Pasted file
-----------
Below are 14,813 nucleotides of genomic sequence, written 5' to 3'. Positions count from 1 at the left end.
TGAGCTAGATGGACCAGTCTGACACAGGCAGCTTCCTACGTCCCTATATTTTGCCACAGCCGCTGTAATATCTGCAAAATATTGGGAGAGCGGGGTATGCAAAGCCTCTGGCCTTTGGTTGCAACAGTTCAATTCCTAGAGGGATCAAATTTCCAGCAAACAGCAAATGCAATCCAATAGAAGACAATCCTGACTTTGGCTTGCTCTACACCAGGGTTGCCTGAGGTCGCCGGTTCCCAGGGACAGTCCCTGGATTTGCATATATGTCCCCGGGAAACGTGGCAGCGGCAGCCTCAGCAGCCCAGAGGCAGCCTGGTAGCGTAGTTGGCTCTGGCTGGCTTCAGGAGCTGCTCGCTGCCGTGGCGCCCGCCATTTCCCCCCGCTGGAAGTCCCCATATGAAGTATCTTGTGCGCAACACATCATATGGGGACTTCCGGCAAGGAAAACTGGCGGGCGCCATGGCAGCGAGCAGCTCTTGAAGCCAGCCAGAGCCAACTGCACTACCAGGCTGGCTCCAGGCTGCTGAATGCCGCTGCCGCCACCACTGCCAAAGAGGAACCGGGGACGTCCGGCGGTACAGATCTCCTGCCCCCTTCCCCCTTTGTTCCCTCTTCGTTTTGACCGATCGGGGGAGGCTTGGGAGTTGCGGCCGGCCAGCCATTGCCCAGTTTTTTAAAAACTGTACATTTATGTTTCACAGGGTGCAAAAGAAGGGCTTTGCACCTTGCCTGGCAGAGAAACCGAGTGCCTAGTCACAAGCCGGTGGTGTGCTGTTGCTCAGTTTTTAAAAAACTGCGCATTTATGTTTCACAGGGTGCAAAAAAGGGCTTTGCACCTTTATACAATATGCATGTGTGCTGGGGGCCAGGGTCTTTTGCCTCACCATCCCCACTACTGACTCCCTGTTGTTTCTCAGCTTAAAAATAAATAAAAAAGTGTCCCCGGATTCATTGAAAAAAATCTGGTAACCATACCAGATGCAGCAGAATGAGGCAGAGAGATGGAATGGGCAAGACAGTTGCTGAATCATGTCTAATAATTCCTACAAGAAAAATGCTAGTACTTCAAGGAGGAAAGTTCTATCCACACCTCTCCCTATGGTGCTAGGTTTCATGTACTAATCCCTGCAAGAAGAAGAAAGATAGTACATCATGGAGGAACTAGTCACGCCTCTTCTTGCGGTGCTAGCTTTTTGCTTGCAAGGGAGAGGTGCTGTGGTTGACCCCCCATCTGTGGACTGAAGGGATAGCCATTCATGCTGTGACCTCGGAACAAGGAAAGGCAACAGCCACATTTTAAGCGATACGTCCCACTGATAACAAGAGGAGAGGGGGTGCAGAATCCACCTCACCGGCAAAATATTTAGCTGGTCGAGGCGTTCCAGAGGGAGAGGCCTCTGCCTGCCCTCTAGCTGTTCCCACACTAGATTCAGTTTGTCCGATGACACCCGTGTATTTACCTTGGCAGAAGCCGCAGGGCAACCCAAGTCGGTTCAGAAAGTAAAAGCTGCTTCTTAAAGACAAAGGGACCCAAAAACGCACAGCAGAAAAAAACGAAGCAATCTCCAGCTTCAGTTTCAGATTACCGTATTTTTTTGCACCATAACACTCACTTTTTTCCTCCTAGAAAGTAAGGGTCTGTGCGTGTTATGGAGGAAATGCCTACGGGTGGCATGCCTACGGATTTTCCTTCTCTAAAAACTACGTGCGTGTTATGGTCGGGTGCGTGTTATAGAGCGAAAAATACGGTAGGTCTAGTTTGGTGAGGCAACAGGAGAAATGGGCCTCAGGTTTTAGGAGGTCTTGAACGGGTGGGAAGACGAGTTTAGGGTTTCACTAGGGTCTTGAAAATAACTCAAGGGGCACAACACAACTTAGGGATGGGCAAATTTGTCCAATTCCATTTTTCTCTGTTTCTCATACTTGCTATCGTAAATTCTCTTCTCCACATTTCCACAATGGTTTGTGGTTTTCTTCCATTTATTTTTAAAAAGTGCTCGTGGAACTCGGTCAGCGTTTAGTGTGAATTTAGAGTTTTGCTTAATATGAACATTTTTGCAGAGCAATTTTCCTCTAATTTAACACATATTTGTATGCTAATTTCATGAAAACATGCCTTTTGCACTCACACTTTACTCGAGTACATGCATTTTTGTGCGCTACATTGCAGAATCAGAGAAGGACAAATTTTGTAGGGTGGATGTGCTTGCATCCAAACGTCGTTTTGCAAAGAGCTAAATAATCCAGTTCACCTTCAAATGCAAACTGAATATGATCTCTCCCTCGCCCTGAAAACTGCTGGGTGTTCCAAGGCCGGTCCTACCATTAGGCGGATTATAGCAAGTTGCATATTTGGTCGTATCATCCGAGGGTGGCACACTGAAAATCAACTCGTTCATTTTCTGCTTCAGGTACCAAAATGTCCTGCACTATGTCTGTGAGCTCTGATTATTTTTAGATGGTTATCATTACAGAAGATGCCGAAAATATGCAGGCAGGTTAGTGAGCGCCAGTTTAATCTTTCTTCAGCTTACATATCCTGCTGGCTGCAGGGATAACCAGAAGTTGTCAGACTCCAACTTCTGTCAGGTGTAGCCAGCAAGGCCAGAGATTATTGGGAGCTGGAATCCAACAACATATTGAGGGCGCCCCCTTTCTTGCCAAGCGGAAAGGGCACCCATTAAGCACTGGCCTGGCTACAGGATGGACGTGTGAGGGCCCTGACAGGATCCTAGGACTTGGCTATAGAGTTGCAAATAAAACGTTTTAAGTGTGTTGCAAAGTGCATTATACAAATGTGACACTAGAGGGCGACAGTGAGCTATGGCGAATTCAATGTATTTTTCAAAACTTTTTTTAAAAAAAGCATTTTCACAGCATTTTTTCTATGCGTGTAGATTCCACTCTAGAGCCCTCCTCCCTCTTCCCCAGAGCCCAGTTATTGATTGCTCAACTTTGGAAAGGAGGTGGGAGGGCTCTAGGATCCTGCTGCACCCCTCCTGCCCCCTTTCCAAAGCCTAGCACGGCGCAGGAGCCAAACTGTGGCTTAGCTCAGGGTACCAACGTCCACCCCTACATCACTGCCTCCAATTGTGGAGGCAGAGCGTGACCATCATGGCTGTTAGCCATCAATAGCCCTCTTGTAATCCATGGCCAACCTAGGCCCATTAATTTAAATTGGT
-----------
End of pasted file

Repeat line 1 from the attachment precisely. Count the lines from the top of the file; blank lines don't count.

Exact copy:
Below are 14,813 nucleotides of genomic sequence, written 5' to 3'. Positions count from 1 at the left end.